Monday, November 14, 2005

Aaaaah, that's better.

This afternoon, this is my favorite part of the screenwriting process -- helping your assistant fiddle with margins to boost page count.

Before I dive in, it is worth going over to Bill Cunningham's joint at DISC/ontent. He is filled with crunchy goodness about the AFM, writers branding themselves, and general direct-to-DVD smartness. That is the value/dollar section of this post. The rest is personal, and you may skip it, for it lacks intellectual crunch.

When one has a weepy hissy fit, it's always worth going back and looking at why something or someone set you off. And by "you", I mean "me". There are little triggers which send me screaming into the night, much to the consternation of my friends. Mark Waid handles fire-hoses of crazy with uncanny aplomb. David Koepp was nice enough to call me once, completely out of the blue, and start the conversation with: "Why ... why are you paying attention to the mouth breathers?" Josh Friedman has his magic sweatpants. But I am weak.

Separating out that particularly black mood-day, I realize what pissed me off was that I was being accused of bragging, when I was merely listing my (and I used this word) qualifications.

Granted, they were my "qualifications for telling people to fuck off on my blog", but 'nuff said.

This is kind of relevant, because I just realized I started this blog a year ago next week, to do the little comedy bits I don't have any place else for, and it backed into being a screenwriting blog. I don't know if I ever set down the ground rules for all that.

When I mention the screenwriting work I do, I do not want any of you to think it's anything but me presenting why I'm qualified to write about a specific subject. I am doing you the courtesy of presenting my work experience -- not "success", but specifically that tools-on-pipes phrase "work experience" -- so you can judge for yourself if I'm worth listening to. It had never actually occurred to me to assume you'd just take my word for it.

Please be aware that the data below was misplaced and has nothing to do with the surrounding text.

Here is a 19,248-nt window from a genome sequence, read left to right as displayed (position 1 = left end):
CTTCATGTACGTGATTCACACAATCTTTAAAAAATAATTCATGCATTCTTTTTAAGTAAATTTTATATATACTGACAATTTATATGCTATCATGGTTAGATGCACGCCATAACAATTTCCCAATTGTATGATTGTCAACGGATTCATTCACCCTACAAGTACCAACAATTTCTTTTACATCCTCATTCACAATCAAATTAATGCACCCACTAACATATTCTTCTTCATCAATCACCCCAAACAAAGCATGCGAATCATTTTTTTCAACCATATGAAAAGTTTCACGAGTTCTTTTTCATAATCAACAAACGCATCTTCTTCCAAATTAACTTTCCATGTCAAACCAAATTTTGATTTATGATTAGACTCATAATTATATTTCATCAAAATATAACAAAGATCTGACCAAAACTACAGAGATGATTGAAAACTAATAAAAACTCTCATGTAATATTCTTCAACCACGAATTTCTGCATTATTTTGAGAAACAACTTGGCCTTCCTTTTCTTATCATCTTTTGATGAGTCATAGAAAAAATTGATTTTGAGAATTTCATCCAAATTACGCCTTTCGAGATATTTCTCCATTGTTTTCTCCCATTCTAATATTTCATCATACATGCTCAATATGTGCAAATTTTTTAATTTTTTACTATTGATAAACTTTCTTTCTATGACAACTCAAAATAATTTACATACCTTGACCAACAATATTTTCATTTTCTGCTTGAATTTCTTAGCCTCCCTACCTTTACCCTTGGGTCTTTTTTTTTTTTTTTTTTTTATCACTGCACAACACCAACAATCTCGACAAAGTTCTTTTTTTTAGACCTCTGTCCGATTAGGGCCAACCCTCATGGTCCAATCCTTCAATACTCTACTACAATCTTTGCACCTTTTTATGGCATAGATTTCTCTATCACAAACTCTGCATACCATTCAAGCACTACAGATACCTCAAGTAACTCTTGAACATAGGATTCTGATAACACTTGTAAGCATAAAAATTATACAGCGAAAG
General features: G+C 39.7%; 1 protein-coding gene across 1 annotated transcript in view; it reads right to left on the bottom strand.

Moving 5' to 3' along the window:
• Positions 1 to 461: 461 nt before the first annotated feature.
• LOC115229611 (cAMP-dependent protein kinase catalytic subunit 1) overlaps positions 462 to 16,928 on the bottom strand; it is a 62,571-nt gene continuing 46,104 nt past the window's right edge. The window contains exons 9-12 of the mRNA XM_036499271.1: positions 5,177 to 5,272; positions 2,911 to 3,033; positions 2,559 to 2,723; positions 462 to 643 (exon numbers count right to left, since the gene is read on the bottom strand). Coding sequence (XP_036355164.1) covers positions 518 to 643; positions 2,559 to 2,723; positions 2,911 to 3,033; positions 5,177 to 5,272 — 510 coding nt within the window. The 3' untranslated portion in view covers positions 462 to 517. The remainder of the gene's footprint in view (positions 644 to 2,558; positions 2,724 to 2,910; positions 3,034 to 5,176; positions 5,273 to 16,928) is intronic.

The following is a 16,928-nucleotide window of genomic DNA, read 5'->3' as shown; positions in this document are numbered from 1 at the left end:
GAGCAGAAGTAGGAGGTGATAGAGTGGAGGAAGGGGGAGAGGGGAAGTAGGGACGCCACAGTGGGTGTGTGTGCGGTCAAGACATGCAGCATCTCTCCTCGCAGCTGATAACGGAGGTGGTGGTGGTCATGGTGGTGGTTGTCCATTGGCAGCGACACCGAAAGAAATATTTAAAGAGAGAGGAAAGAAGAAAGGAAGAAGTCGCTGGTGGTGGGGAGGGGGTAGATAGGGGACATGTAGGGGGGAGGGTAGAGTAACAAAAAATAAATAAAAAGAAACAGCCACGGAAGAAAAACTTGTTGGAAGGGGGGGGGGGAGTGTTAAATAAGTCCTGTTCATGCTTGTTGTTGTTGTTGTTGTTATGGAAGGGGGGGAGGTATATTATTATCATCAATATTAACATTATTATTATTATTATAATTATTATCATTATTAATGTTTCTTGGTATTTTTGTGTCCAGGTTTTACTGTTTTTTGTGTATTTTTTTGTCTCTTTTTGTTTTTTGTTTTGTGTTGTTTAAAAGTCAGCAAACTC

a.) I told jokes for a living. b.) I write and get paid for it. c.) I write and get paid for it in a very specific context. Sometimes d.) -- I did not go to film school -- will come up, but only to give hope to my not-in-LA based Spec Monkeys.

I will occassionally mention a.) through d.) soley so that you can separate out my informed opinions ("Rewrites on large movies work under a very specific system ...") from my just plain pulled-out-of-my-ass opinions ("Dick Cheney eats kittens. Alive. Because he likes the sound they make when he crushes their tiny skulls in his lockjaw.")

But in the name of all that's holy don't assume I'm bragging about my "success", because -- and never forget this -- while I am experienced, I am qualified, and on lucky days may even be good, by my personal standards I am not successful. You may feel free to salt "at all" in that sentence to taste.

This is not a "poor me" post. I get paid to do this. That's a big damn win. But sparing specifics, after six years and damn near three thousand paid pages I have accomplished in the "Stories With My Name On Them Officially Delivered Unto Audiences " category:

American Outlaws. The Core. Catwoman.

Cutting through the bullshit, there ain't a whole lot of bragging rights in there.

To paraphrase a particularly amusing e-mail I got here at the site: "The most impressive thing about your resume is that people still hire you."

I've left the Comments "off" on this post, because it's nothing more than a simple declaration for the newbies and some who may be unclear: when I write about writing, TV or movies, it's from the viewpoint of a guy who does it for a living. No more, no less. I won't bother to explain just how I con Hollywood out of cash (it involves the Shroud of Turin) ... but I am nothing more than a very lucky Spec-Monkey, my friends. Lucky and cunning, with a Termite-stick of Writing Tricks. Take from this place what you will.